Chapter 16
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A Meditation on Memory

Newbery Medalist Lois Lowry explores human connectedness in On the Horizon

Lois Lowry has been writing for children and young adults for nearly 45 years. She’s published more than 40 books and has twice won the distinguished Newbery Medal, but her achievements haven’t dulled her interest in trying new things. At nearly 83, she has written her first book in verse. On the Horizon, illustrated by Kenard Pak, tells stories of Lowry’s childhood, as well as of real people whose lives were lost in the World War II bombings of Pearl Harbor and Hiroshima — all in lovingly wrought poetry.

Photo: Matt McKee

Lowry was born in Honolulu in 1937, and decades later, in one of her family’s home movies, a friend spotted the U.S.S. Arizona passing by 3-year-old Lowry as she played on the beach in Waikiki. This footage was filmed approximately one year before Japanese planes bombed Pearl Harbor on December 7, 1941. It was partly this discovery — “Now, years later,” Lowry writes in the book, the footage seems “holy” — that prompted the first section (“On the Horizon”) of this three-part book, in which Lowry recalls her childhood and pays tribute to the sailors who died in Honolulu on that infamous day.

The book’s second section, “Another Horizon,” looks to Hiroshima on the morning of August 6, 1945, when an American plane dropped an atomic bomb, killing tens of thousands of people. The final section, “Beyond the Horizons,” features poems about Lowry’s childhood years in Tokyo, where she began living at age 11.

In each part of the book, Lowry’s spare, powerful poems gradually narrow in scope to paint vivid pictures of some of the individuals who died in Pearl Harbor and Hiroshima. It’s the haunting specifics of their stories that will linger in readers’ minds. In “On the Horizon,” she writes of George and Jimmie Bromley, who were brothers from Tacoma, Washington, serving on the U.S.S. Arizona on that horrific day: “They found George Bromley’s body,” Lowry writes. “Not Jimmie’s, though.” The Naval Academy ring of Captain Isaac Campbell Kidd, commanding officer of the Arizona, “was found melted and fused to the mast.” The 21 young men of the Arizona’s Navy Band Unit 22 all died that day, Lowry writes: “Their job was to pass ammunition / to the gunners. But the black powder exploded. / Twenty-one young men, prepared / for morning colors. Not one was spared.”

In “Another Horizon,” we read about Shinichi Tetsutani in Hiroshima, riding his red tricycle on the morning of the bombing: “When his parents found him, / he was still gripping the / handlebar.” Another child of Hiroshima, Chieko Suetomo, survived but later found the Shirley Temple doll her father had brought her from America charred by the destructive power of the bomb.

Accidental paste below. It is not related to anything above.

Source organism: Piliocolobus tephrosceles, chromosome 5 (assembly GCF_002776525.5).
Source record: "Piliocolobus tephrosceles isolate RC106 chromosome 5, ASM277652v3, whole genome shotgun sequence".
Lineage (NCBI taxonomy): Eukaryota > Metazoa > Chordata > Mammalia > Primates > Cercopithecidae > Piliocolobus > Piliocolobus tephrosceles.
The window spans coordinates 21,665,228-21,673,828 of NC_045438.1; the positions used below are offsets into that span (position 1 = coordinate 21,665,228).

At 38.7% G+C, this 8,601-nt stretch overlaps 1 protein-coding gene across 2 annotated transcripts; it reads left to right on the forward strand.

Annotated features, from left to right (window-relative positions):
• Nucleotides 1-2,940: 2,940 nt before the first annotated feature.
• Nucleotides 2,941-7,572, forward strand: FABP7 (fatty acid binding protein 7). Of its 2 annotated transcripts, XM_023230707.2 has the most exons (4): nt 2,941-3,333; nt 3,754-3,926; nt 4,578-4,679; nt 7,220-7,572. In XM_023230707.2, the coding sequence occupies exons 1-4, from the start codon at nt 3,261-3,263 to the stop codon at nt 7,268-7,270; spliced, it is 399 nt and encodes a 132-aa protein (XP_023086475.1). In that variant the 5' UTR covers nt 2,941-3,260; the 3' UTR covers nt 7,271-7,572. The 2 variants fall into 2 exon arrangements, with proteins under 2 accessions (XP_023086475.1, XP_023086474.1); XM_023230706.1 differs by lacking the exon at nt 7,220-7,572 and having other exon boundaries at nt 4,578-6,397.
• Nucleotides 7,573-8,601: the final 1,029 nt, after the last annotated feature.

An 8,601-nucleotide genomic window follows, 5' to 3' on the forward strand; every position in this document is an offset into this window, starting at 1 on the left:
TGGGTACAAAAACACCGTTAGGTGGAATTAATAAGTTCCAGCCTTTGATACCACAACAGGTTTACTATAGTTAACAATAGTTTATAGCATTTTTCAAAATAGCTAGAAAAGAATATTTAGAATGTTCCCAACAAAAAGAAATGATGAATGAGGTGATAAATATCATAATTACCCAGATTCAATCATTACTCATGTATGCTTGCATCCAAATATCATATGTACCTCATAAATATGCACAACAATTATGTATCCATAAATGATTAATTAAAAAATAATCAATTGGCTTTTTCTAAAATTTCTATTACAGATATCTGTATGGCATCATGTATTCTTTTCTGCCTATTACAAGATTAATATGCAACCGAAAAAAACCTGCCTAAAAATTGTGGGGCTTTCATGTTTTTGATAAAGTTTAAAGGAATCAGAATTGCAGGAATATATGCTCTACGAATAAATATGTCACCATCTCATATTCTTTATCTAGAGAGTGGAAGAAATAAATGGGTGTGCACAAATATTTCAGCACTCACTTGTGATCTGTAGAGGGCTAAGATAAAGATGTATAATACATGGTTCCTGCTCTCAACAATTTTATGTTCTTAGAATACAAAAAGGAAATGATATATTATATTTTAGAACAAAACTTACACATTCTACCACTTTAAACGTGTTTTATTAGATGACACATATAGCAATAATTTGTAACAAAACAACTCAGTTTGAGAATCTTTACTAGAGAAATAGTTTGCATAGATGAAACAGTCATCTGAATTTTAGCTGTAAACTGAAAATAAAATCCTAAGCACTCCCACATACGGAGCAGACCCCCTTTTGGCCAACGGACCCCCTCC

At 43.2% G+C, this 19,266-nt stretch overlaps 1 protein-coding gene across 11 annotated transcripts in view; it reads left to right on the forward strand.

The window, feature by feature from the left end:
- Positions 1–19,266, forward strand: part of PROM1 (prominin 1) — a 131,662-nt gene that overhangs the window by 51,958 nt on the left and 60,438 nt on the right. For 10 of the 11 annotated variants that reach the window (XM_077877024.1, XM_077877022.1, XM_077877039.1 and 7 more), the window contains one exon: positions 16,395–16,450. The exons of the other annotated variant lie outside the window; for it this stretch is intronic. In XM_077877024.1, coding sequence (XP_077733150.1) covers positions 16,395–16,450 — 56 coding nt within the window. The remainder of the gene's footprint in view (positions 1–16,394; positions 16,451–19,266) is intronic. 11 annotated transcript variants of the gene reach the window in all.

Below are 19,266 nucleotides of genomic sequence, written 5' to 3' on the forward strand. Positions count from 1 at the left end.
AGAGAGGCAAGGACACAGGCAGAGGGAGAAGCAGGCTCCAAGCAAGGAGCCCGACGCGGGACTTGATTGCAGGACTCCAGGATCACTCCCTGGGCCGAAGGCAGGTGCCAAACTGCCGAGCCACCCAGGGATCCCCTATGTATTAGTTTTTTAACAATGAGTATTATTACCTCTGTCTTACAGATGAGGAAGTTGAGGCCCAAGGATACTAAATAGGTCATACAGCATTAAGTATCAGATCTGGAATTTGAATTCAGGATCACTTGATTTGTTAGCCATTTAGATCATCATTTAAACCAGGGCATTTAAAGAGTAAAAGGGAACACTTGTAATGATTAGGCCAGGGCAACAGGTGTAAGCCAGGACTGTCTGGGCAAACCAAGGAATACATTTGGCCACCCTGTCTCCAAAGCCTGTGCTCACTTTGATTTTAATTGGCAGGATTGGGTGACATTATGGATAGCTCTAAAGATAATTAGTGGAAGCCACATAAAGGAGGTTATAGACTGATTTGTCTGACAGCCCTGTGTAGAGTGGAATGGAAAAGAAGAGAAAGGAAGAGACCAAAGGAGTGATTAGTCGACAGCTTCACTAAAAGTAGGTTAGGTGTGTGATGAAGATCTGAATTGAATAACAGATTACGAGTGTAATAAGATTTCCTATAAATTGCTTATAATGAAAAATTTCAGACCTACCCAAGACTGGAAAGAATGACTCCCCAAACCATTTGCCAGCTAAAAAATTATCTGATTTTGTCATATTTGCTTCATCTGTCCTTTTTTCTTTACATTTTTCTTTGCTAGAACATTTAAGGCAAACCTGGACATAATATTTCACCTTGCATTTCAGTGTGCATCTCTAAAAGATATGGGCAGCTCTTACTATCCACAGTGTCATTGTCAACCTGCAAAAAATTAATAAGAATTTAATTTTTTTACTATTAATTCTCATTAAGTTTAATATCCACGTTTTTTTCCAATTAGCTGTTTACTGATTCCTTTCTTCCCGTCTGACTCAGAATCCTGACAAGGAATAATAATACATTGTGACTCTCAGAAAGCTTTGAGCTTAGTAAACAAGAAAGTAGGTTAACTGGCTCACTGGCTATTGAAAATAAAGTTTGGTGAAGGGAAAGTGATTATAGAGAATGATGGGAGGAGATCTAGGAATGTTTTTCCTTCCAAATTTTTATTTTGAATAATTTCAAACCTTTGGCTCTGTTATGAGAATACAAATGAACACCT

Lowry employs a variety of forms, such as free verse, triolet, and haiku, and some entries are labelled as such for the young readers to whom the book is directed. She writes with a lyricism both precise and eloquent, establishing commonalities between the people on the opposing sides of the war. In a closing author’s note, Lowry makes this point explicitly, stating that she aims to “acknowledge our connectedness on this earth.”

This connectedness is strikingly illustrated in “Beyond the Horizons,” where Lowry writes of a remarkable coincidence. One day during her time in Tokyo, she rode her bike past a school. She stopped to look at the children beyond the fence and locked eyes with a boy. This was the extent of their interaction, and Lowry as a child wondered why it seemed “wrong” for them to speak and attempt a friendship. Many decades later in America, she met the boy again (when “he was gray-haired’) — Caldecott Medalist Allen Say — and the two of them struck up a tight-knit friendship, realizing their paths had wordlessly crossed in post-war Tokyo. In the book’s closing poem, she writes, “We could not be friends. Not then. Not yet. / Until the cloud dispersed and cleared, / we needed time to mend, forget.”

Despite its sobering subject matter, this sensitive and deeply empathetic offering from an author not afraid to take chances with new forms sings with hope. It is not just about the ravages of war and a tribute to lives lost; it’s a meditation on memory that is altogether unforgettable.

[Read an interview with Lois Lowry here.] 

A Meditation on Memory

Julie Danielson, co-author of Wild Things! Acts of Mischief in Children’s Literature, writes about picture books for Kirkus ReviewsBookPage, and The Horn Book. She lives in Murfreesboro and blogs at Seven Impossible Things Before Breakfast.